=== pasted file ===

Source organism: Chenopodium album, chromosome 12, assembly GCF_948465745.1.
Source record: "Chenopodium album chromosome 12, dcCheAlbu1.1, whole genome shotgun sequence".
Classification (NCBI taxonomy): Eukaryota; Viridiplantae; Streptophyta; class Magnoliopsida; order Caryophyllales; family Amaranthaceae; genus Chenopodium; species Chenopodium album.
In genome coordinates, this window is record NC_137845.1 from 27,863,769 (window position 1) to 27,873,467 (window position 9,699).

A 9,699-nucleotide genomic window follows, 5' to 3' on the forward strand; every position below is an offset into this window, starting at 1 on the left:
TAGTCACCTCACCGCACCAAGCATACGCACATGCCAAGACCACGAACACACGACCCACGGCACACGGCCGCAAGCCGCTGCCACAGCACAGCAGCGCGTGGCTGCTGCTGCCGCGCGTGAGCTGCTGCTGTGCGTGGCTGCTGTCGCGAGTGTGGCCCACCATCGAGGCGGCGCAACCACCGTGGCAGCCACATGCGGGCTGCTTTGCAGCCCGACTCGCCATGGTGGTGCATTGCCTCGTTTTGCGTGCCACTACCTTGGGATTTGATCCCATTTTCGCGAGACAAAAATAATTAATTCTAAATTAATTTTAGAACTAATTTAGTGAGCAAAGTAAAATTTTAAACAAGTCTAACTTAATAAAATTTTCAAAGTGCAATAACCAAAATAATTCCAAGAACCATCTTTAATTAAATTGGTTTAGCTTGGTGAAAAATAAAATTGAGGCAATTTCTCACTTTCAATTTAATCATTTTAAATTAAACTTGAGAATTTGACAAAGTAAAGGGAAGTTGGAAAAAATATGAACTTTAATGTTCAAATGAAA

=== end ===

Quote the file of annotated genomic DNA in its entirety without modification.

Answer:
Source organism: Chenopodium album, chromosome 12, assembly GCF_948465745.1.
Source record: "Chenopodium album chromosome 12, dcCheAlbu1.1, whole genome shotgun sequence".
Classification (NCBI taxonomy): Eukaryota; Viridiplantae; Streptophyta; class Magnoliopsida; order Caryophyllales; family Amaranthaceae; genus Chenopodium; species Chenopodium album.
In genome coordinates, this window is record NC_137845.1 from 27,863,769 (window position 1) to 27,873,467 (window position 9,699).

A 9,699-nucleotide genomic window follows, 5' to 3' on the forward strand; every position below is an offset into this window, starting at 1 on the left:
TAGTCACCTCACCGCACCAAGCATACGCACATGCCAAGACCACGAACACACGACCCACGGCACACGGCCGCAAGCCGCTGCCACAGCACAGCAGCGCGTGGCTGCTGCTGCCGCGCGTGAGCTGCTGCTGTGCGTGGCTGCTGTCGCGAGTGTGGCCCACCATCGAGGCGGCGCAACCACCGTGGCAGCCACATGCGGGCTGCTTTGCAGCCCGACTCGCCATGGTGGTGCATTGCCTCGTTTTGCGTGCCACTACCTTGGGATTTGATCCCATTTTCGCGAGACAAAAATAATTAATTCTAAATTAATTTTAGAACTAATTTAGTGAGCAAAGTAAAATTTTAAACAAGTCTAACTTAATAAAATTTTCAAAGTGCAATAACCAAAATAATTCCAAGAACCATCTTTAATTAAATTGGTTTAGCTTGGTGAAAAATAAAATTGAGGCAATTTCTCACTTTCAATTTAATCATTTTAAATTAAACTTGAGAATTTGACAAAGTAAAGGGAAGTTGGAAAAAATATGAACTTTAATGTTCAAATGAAA